The dawn of the eleventh century brought a new perspective in education through the advent of Islam on the continent. Islam influenced the traditional education system of the region. The Muslim rulers introduced such institutions which impart religious knowledge to the students. During this era, Nizamuddin Auliya and Moinuddin Chisti were the prominent educators who established Islamic monasteries where students from as far as Bukhara and Afghanistan were also enrolled to learn humanities and science (Sen, 1988).
The Muslims established elementary and secondary schools commonly known as maktabs and madrasas. The change in perspective resulted in the establishment of somewhat modern universities such as Delhi, Lucknow, and Allahabad. The era went through a new interaction between Islamic and Indian branches of knowledge such as theology, philosophy, religion, arts, architecture, mathematics, astronomy and medicine. Muslims established libraries and maktab schools where the primary education was reading, writing and reciting basic verses. A graduate from madrasa was able to apply for civil services and to hold the position of a judge (Kumar).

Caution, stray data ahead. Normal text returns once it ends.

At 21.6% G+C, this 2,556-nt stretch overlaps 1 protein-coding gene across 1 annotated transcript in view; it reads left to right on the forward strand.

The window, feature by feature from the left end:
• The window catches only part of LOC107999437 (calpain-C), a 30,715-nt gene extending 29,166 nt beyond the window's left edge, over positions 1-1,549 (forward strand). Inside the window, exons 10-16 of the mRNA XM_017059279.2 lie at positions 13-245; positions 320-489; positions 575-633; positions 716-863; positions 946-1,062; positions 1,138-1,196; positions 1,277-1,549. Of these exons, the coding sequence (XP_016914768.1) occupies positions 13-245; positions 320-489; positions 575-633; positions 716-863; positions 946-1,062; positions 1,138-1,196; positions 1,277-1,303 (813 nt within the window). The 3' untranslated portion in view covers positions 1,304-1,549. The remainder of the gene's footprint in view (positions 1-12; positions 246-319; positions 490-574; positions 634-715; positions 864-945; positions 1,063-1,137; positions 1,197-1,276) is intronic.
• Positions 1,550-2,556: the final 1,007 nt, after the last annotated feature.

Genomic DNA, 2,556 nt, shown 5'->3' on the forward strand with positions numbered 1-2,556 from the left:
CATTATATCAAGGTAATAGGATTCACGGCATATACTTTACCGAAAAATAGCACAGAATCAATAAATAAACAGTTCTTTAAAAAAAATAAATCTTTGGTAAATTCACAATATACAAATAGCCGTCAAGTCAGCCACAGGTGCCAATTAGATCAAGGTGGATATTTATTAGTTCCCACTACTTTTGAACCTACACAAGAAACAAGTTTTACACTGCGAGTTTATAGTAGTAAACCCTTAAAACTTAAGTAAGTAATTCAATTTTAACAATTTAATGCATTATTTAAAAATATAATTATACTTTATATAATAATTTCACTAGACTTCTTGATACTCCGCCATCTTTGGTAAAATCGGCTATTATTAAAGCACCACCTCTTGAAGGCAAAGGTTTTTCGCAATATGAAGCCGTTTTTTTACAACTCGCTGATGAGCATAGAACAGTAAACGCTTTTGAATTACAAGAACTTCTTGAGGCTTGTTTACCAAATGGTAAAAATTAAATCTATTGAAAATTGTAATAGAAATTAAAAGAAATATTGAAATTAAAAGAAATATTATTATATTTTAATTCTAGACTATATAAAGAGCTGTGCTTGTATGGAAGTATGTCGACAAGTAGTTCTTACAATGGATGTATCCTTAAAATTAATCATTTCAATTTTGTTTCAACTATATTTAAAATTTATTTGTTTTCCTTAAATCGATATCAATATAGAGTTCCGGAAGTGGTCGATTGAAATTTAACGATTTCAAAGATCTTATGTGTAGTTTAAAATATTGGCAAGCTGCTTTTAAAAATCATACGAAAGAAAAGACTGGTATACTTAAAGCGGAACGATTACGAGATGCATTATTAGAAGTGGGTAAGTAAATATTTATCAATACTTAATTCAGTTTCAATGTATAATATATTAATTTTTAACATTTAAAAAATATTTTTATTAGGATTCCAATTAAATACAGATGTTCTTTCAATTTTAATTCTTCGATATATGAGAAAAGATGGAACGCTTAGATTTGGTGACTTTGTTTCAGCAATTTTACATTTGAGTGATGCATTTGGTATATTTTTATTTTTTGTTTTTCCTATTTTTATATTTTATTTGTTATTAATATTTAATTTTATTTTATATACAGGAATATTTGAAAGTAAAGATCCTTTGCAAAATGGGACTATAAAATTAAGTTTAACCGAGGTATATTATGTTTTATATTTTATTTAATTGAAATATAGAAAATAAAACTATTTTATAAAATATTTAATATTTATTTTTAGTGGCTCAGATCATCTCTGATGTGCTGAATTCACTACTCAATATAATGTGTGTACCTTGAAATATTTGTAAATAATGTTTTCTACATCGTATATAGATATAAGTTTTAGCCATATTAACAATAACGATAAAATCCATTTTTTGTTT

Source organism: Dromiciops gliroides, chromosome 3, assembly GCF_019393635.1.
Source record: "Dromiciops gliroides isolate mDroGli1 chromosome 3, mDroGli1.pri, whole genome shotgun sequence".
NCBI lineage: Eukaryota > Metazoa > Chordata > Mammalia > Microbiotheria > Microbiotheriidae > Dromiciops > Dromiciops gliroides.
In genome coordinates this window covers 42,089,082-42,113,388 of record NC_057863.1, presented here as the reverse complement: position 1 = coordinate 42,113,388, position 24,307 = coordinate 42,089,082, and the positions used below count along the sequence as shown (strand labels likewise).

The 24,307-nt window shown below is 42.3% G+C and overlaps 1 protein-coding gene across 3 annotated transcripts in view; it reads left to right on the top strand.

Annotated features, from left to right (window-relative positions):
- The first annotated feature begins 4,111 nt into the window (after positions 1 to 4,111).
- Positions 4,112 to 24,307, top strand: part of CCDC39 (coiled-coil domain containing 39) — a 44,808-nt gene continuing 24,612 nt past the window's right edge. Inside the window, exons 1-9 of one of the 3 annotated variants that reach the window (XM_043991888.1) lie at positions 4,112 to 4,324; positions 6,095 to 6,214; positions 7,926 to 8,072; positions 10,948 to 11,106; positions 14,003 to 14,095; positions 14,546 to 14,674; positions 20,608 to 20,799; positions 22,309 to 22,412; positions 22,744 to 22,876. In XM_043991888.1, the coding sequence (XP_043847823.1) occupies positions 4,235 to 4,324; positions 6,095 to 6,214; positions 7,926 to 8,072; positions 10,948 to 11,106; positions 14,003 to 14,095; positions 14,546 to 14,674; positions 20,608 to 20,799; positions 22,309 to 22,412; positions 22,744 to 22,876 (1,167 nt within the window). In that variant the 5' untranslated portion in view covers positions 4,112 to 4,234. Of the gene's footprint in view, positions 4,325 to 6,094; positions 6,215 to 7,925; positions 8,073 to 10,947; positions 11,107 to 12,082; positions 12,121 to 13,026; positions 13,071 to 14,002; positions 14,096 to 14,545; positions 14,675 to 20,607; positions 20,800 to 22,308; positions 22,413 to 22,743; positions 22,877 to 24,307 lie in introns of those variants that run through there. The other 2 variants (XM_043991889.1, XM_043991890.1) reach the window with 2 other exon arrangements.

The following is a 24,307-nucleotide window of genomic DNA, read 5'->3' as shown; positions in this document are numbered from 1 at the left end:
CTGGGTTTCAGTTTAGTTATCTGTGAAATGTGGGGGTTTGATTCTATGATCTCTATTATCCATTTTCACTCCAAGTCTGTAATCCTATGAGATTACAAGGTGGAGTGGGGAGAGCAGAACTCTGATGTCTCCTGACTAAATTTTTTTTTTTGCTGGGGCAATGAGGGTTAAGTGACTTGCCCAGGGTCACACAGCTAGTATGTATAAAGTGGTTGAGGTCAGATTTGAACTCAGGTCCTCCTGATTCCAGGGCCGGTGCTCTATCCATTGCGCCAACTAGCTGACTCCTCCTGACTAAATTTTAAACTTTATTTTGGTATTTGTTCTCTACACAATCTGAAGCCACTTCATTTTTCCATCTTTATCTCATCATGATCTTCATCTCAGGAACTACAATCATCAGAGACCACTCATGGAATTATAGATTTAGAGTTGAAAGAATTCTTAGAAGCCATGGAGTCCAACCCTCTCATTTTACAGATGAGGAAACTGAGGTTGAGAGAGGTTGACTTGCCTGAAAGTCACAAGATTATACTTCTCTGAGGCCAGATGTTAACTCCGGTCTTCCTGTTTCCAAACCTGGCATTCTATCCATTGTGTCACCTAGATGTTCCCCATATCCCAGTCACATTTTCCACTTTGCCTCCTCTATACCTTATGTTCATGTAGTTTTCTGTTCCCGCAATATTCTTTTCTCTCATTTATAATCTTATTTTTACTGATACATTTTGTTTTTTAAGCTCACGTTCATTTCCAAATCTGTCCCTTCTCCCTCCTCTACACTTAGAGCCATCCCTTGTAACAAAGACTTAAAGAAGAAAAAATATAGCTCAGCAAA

While there are traces of indigenous education during the 18th century for every social class, with the establishment of a school with every mosque, temple or village. Interestingly, the Indians were not using printed books till the beginning of the 19th century. While in the western world especially in England Puritan merchants were contributing towards the formation of Gresham’s College in London, the Indian soil was void of such likes who can indeed contribute towards the scientific knowledge (Sabali).